On the climbing front, the Great Swedish Bouldering Tour will certainly sit as one of the greatest trips of all time. While there wasn’t too much in the way of actual climbing, the number of crags and variety of climbing was unprecedented and will live long in the memory  – there is too much to think of quickly here.

Meanwhile, while the week in Scotland again yielded a meagre amount of time on rock proper, a taste of Torridon was enough to remind me that while you don’t have to get on a boat or a plane to get to Scotland, it does not reduce it’s appeal at all – we need to go back. Emily will not complain.

And of course, the biggest news of all: the onset of fatherhood come late February. I’m not sure what to say about it, other than i cannot wait. This is something i’ve wanted for many years and i’m thrilled that not only is it now actually going to happen, i’ve found the perfect person for it to happen with. Even if becoming a father meant an end to my climbing career, it would be worth it but i don’t think anyone would put money on that outcome happening. Far more likely is for me to have a willing and budding apprentice… Only time will tell what will happen but whatever that is, it’s going to be amazing.

Clocks Fall Back

This weekend, the clocks have gone back an hour, meaning several things: firstly, any ideas of daylight after-work sessions are now firmly out for the next few months and of course meaning we are now exactly half-way through the yearly cycle.

That means it’s time to review the last goals, find out how well (or poorly) i’ve done and set some more for the next season. Of course, with this being only the solstice and not the New Year, there are still some outstanding, which is ideal, giving me some continuity. So let’s start by looking at the goals set for Summer 2016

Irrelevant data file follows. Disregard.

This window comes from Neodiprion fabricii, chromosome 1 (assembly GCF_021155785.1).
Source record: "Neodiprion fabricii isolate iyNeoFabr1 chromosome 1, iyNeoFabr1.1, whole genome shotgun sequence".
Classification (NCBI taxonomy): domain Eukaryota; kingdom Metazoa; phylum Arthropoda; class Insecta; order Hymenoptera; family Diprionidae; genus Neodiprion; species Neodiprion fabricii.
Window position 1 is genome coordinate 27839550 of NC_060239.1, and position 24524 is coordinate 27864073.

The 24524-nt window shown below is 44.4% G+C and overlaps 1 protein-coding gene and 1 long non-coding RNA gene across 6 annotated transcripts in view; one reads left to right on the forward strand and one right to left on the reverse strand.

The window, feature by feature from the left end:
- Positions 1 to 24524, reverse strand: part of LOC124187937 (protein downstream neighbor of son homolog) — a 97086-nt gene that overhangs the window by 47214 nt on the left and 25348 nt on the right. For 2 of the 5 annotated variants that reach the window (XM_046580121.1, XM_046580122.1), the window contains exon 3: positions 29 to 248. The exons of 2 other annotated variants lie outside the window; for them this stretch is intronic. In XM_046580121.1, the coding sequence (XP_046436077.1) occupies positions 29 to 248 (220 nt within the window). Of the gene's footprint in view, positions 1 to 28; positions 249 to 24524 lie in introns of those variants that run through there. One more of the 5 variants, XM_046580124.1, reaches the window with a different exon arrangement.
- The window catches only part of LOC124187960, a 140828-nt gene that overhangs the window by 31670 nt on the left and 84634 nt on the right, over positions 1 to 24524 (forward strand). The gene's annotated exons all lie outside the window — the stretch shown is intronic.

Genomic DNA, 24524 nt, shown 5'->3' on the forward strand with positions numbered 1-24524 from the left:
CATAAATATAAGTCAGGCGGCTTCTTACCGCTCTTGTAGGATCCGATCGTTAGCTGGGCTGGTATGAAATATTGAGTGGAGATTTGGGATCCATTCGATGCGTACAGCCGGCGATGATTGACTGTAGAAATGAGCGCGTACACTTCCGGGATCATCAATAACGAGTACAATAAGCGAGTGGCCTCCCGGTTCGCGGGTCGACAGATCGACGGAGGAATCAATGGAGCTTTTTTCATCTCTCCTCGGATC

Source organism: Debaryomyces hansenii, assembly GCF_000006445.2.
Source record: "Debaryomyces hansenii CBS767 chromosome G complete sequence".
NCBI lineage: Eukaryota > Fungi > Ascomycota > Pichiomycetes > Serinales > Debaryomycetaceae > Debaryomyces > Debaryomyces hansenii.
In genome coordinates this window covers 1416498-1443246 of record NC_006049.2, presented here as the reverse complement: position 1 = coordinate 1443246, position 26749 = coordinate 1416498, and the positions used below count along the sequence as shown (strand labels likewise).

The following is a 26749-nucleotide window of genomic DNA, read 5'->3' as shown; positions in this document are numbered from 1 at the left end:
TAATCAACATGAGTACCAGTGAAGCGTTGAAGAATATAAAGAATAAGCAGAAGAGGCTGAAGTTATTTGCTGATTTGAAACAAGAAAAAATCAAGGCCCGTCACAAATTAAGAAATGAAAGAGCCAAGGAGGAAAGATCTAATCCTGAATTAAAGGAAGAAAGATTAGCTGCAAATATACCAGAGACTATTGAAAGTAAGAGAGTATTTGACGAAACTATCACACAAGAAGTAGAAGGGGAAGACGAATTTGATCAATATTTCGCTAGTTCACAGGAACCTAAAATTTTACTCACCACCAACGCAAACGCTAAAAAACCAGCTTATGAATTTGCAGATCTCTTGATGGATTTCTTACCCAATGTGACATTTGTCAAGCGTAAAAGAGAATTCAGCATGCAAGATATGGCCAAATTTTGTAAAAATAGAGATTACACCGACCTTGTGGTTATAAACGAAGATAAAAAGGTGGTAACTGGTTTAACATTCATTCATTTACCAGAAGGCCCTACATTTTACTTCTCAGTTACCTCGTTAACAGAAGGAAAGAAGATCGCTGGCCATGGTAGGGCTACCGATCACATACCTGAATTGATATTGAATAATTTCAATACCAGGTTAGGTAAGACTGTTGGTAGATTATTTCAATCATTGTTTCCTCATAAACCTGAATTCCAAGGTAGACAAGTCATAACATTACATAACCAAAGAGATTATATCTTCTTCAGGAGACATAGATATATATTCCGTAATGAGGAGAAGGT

Last Season’s Goals:
  • Three 8a climbs
  • At least 7c abroad
  • More first ascents and a comprehensive topo
  • SPA Assessment
And how did it go?

Erm, yeah, not great, reading that little list! but not that bad either.

Three problems at 8a was always going to be an impossible ask but i knew that when i wrote it; it was more a case of trying to spur myself on. To be honest though, psyche levels fell dramatically mid-season and unless i’d maintained the improvment i’d seen over the previous 18 months, it was never going to happen.

Psyche levels wax and wane regularly with climbing and continually being completely keen to get out all the time is not sustainable. The trick with these things is to accept that sometimes, you just need a break from it all and running with that. Getting the news that i’m having a baby probably affected me too (not that i’d change that for the world but you know what i mean).